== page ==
There is no shortage of options when it comes to placing blame for the current state of affairs facing pit bulls in Maryland. In fact, finger pointing has been fast and furious since that fateful day in 2012 when the Maryland Court of Appeals released its controversial opinion in Tracey vs. Solesky that deemed “all pit bulls to be inherently dangerous” and held that landlords were also financially liable.
The outcry was immediate and so was the parade of pitties lined up and surrendered to area shelters. Many people looked to the Maryland General Assembly to correct the wrong and placed their hope in the hands of 188 state delegates and senators. That optimism proved to be misguided. The session ended in April of 2013 with the Court’s ruling still firmly in place and the House of Representatives backslapping each other to the tune of “Who Let The Dogs Out” blaring over the loud speaker. In the weeks and months that followed, the finger pointing reached new heights. Delegates blamed Senators. Senators blamed Delegates. And everyone, on both sides of the aisle, pointed to the insurance lobby and lawyers as the guilty culprits.
It became so confusing that we started to keep a running tally – a document that includes the explanations that many Maryland constituents received from their various representatives. Some were very pointed – “My understanding is that Senate President Mike Miller changed wording in the bill’s conference committee version making it into a litigation lawyer’s dream instead of what we all worked on.” Others were curt and unapologetic – “The Senate passed a good bill that gave extra protection to children. The House would not agree.” And then there were the responses that skirted the issue by merely stating the obvious – “At this time, the landlords are still responsible if a tenant’s pit bull injures someone. Legislation is still needed to address the Solesky ruling.”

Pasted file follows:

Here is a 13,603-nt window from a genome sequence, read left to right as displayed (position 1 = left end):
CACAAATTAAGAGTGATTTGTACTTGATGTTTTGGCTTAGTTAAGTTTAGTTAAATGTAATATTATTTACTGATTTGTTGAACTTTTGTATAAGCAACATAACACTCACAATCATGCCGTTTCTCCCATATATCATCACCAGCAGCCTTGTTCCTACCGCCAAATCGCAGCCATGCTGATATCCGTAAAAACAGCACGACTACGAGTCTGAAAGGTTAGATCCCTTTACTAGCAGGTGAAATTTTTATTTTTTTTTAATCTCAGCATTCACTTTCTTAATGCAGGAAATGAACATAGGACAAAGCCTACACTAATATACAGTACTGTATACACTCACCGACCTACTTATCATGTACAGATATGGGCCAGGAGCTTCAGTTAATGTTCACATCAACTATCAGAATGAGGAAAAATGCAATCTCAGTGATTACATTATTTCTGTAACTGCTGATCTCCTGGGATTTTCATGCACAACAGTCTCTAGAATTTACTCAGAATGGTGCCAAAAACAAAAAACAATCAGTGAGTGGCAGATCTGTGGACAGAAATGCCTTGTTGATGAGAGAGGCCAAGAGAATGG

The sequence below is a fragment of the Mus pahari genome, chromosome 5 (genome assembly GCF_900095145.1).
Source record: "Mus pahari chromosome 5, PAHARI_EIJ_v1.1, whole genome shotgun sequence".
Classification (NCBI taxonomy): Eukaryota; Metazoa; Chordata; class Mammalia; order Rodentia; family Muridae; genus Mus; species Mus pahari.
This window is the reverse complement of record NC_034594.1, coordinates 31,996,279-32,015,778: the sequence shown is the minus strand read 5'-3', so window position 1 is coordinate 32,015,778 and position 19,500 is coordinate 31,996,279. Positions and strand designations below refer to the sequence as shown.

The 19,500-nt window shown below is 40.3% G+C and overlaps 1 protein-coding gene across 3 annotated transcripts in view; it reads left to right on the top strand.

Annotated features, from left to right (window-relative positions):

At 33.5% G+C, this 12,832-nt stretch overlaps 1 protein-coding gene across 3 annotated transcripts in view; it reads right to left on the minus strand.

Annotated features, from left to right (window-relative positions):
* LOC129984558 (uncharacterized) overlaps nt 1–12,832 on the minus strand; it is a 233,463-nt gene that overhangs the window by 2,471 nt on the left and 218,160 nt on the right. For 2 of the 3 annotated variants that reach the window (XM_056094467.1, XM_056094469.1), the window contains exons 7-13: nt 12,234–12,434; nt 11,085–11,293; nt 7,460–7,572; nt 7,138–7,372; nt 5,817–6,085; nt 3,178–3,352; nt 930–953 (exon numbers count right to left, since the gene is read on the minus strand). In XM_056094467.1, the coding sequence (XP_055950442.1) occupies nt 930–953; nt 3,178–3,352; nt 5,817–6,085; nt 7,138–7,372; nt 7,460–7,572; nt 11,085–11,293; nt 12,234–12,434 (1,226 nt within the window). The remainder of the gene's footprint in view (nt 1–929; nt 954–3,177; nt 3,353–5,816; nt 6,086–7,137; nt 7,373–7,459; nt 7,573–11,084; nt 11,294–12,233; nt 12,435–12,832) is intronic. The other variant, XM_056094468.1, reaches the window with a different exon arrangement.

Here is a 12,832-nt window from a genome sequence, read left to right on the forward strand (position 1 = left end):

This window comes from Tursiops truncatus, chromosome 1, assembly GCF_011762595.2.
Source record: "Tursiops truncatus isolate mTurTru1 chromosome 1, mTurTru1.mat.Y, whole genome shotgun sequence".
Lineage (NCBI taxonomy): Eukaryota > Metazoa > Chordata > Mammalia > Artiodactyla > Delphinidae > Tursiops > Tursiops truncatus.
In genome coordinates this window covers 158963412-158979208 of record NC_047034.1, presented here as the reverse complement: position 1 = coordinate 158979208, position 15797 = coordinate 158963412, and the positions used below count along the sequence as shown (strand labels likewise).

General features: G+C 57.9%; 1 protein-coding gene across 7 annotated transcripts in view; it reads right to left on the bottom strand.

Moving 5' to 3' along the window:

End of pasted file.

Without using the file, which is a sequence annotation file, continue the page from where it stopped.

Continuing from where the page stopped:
Unfortunately, none of the explanations or responses change anything for dogs like Sasha and Bear, two elder bulls who found themselves at BARCS last week through no fault of their own. After having been gentle, loving and treasured family members for over 14 years – their family was forced to choose between them or a roof over their heads. Sasha and Bear’s situation gained national attention and a rescue came forward, but there have been hundreds of other pups that haven’t been so lucky. Already the whispers have started about specific legislators who are determined to keep the landlord liability in place, but expand it to include all breeds. Time will tell. The new legislative session is in January – for most of us, that’s right around the corner. Unless, of course, you walk on four legs and look like a pit bull – in that case, it’s a lifetime. Literally.